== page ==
Good morning! My name is Sarah Curtis (’20, she/her/hers) and I am a rising senior and biology major. This summer I am sponsored by the Jaharis Fellowship to work in primary care at Tufts Medical Center (Boston, MA). I’m going to take you through an average day of work today, so sit down and strap in!
11:30 am: Arrive at Downtown Crossing Train Station. I clip on my Tufts Employee badge and make my way through bustling downtown Boston, to Tufts Medical Center main hospital. On my way I pass through Chinatown to pick up bubble tea. Outside the tea shop, I run into one of the Mandarin-speaking patients that I see in the primary care office. We do not speak the same language, but we smile at each other in recognition. Tufts serves the diverse immigrant communities in Boston, and through my time at the hospital I have learned a great deal about the demographics of my home city.
12:00 pm: I make my way over to the Outpatient Services building. Sipping on my bubble tea, I climb three flights of stairs and make my way across the indoor “bridge” that separates inpatient and outpatient services. With my badge on, nurses and physicians smile and me, and I feel inducted into the special world of the who have studied the mysteries of the human body. I also make sure to greet every patient I see. I do not know why they wander through the hospital today- maybe to get routine blood work, or have come in for a dose of chemotherapy- but I do know that a smile can really help someone on a hard day.
12:15 pm: I arrive at General Medicine 6th floor. GMA6 is my “home base.” I check in with Dr. Cinthya Marturano (chief of outpatient geriatrics), my “air traffic controller” (in her words). She oversees my summer at Tufts and directs who I will spend my day working with. She greets me with her usual warmth and asks how my weekend was. She tells me that in the afternoon I will be working with Phuong, a Nurse-Case-manager who works with MassHealth patients that are at high risk for repeated hospital admissions. While Dr. Marturano and I are chatting, a resident pokes his head in to present a case to Dr. Marturano and get her advise on some tests. I listen as the resident presents his case to Dr. Marturano and make notes of various medical language to look up later. The resident stumbles on which vaccines to give the patient. Dr. Marturano quizzes the resident on which vaccines should be given at what age with a twinkle in her eye. She loves challenging the residents and hopes that it will make them more thoughtful physicians.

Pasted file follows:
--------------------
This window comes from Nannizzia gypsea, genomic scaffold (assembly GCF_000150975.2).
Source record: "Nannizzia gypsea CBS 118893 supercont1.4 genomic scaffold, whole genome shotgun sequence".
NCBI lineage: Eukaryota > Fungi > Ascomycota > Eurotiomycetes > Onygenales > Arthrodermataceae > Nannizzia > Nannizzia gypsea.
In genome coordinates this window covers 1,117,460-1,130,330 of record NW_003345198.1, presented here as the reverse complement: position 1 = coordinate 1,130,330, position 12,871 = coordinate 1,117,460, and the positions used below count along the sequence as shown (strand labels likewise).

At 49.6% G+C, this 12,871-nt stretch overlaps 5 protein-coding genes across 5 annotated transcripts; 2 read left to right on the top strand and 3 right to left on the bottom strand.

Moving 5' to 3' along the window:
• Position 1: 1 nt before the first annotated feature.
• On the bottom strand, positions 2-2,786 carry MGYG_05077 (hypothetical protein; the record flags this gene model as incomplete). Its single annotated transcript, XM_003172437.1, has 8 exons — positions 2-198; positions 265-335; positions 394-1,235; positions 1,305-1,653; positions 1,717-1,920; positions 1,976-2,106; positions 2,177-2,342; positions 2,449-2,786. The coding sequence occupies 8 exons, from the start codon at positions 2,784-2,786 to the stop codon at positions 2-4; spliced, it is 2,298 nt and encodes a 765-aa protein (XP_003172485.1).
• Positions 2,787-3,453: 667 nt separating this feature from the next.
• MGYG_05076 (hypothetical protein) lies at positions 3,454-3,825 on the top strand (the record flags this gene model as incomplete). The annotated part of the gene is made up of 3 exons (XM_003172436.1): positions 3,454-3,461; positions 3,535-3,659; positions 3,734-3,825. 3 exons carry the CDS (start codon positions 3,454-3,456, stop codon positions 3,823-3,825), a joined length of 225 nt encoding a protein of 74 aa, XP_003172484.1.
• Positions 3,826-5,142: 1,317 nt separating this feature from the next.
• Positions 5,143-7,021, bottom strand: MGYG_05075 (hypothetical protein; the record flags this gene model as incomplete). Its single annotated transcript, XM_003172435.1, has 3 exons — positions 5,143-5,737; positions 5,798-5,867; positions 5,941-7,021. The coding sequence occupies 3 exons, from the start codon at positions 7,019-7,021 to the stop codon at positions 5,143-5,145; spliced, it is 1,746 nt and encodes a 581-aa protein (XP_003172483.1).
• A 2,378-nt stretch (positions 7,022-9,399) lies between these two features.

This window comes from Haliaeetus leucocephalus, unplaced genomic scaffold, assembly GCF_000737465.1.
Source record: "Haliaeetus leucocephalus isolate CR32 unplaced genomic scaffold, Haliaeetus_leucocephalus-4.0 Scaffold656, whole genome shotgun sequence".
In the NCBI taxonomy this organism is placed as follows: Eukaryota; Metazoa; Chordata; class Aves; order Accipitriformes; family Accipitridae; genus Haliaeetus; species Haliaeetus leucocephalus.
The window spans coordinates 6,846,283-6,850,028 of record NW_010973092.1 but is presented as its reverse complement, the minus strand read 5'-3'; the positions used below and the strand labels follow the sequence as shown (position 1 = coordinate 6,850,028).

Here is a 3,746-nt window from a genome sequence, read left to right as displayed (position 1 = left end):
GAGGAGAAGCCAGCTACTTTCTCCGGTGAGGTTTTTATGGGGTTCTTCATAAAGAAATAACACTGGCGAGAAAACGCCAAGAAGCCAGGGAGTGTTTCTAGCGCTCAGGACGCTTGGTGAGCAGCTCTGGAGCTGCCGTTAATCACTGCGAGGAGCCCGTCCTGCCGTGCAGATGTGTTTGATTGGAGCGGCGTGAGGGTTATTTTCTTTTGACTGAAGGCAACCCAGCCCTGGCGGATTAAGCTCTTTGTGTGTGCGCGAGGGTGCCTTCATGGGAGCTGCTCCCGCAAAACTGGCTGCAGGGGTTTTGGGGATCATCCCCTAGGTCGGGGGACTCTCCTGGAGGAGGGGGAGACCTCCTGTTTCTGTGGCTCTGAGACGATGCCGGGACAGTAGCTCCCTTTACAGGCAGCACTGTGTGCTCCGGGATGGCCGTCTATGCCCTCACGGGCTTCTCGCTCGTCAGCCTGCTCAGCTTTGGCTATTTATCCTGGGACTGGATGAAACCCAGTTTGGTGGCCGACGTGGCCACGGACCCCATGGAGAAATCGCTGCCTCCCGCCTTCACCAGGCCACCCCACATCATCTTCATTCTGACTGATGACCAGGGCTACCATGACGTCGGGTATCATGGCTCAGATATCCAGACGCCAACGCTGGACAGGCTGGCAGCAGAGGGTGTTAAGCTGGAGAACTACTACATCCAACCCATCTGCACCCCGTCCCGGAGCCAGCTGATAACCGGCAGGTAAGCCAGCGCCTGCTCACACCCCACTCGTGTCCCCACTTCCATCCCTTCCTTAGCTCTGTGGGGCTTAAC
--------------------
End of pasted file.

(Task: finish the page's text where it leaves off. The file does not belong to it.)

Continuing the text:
1:00 pm: I sit in on a lunch conference. Every Tuesday at 1:00 pm the whole GM staff (over 30 MDs, NPs, PAs, Case Managers, PsyDs) gathers in a brown-bag lunch style to discuss a topic of interest to the medical field. This week a nutritionist from GMA5 is presenting on carbohydrates. GMA sees a lot of diabetic patients, and the nutritionist wants to give practitioners the most up-to-date info on blood sugar and carb counting. I learn that there is a new standard nutrition label coming out that displays “total added sugar” in all foods.
2:30 pm: Phuong and I see patients together. Phoung is a nurse case-manager, a title which allows her to handle both the medical and the social coordination of a patient. She will schedule medical tests, and operations, and will also organize visiting nurses, call pharmacies for med refills, and purchase perhaps a scooter or a walker- literally anything a patient needs to live comfortably out of hospital. Together, Phoung and I see patients that have very complex medical histories and have had frequent hospital admissions. Before we see each patient in ward, Phoung stops me at the door and tells me about them. She doesn’t just explain their medical history, she tells me their story. I appreciate this because I find the medical field de-humanizing sometimes. Phoung teaches me the importance of treating each patient with compassion, a practice that I believe will re-introduce humanity into the medical field.
5:00 pm: I make my way back home. After bidding Phuong and Dr. Marturano goodnight, I pack up my things and walk back to the train. On my way home I look up the meaning of all of the medical terminology I heard throughout the day. Thanks for following me!